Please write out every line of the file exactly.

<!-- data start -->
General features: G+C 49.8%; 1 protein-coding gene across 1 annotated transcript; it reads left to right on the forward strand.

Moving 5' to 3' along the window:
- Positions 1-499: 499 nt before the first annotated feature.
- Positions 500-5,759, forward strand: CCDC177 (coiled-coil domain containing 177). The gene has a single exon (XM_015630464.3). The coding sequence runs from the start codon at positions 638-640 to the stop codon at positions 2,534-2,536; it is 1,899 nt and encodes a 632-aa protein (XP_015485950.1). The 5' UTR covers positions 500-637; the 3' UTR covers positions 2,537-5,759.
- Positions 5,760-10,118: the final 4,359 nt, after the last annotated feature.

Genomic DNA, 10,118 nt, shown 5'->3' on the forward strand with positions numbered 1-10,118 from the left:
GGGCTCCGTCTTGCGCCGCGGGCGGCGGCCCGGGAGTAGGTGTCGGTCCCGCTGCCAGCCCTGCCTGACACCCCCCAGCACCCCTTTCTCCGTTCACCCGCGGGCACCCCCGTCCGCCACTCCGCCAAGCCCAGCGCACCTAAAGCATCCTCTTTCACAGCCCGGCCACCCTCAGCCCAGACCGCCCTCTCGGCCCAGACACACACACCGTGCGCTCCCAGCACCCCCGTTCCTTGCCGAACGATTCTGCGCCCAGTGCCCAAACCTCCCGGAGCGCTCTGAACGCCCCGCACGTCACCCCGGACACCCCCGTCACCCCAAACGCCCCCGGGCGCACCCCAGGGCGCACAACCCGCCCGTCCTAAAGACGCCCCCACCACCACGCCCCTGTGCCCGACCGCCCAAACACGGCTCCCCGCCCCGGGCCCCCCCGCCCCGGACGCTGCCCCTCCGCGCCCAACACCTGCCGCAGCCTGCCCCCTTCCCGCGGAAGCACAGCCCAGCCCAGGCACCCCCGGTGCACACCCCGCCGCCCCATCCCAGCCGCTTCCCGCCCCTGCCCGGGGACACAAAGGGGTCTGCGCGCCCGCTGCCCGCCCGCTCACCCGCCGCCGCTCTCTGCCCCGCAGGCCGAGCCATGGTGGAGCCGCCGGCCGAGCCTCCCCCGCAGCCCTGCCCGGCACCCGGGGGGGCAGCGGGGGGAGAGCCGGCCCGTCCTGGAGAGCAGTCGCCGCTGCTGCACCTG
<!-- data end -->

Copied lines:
General features: G+C 49.8%; 1 protein-coding gene across 1 annotated transcript; it reads left to right on the forward strand.

Moving 5' to 3' along the window:
- Positions 1-499: 499 nt before the first annotated feature.
- Positions 500-5,759, forward strand: CCDC177 (coiled-coil domain containing 177). The gene has a single exon (XM_015630464.3). The coding sequence runs from the start codon at positions 638-640 to the stop codon at positions 2,534-2,536; it is 1,899 nt and encodes a 632-aa protein (XP_015485950.1). The 5' UTR covers positions 500-637; the 3' UTR covers positions 2,537-5,759.
- Positions 5,760-10,118: the final 4,359 nt, after the last annotated feature.

Genomic DNA, 10,118 nt, shown 5'->3' on the forward strand with positions numbered 1-10,118 from the left:
GGGCTCCGTCTTGCGCCGCGGGCGGCGGCCCGGGAGTAGGTGTCGGTCCCGCTGCCAGCCCTGCCTGACACCCCCCAGCACCCCTTTCTCCGTTCACCCGCGGGCACCCCCGTCCGCCACTCCGCCAAGCCCAGCGCACCTAAAGCATCCTCTTTCACAGCCCGGCCACCCTCAGCCCAGACCGCCCTCTCGGCCCAGACACACACACCGTGCGCTCCCAGCACCCCCGTTCCTTGCCGAACGATTCTGCGCCCAGTGCCCAAACCTCCCGGAGCGCTCTGAACGCCCCGCACGTCACCCCGGACACCCCCGTCACCCCAAACGCCCCCGGGCGCACCCCAGGGCGCACAACCCGCCCGTCCTAAAGACGCCCCCACCACCACGCCCCTGTGCCCGACCGCCCAAACACGGCTCCCCGCCCCGGGCCCCCCCGCCCCGGACGCTGCCCCTCCGCGCCCAACACCTGCCGCAGCCTGCCCCCTTCCCGCGGAAGCACAGCCCAGCCCAGGCACCCCCGGTGCACACCCCGCCGCCCCATCCCAGCCGCTTCCCGCCCCTGCCCGGGGACACAAAGGGGTCTGCGCGCCCGCTGCCCGCCCGCTCACCCGCCGCCGCTCTCTGCCCCGCAGGCCGAGCCATGGTGGAGCCGCCGGCCGAGCCTCCCCCGCAGCCCTGCCCGGCACCCGGGGGGGCAGCGGGGGGAGAGCCGGCCCGTCCTGGAGAGCAGTCGCCGCTGCTGCACCTG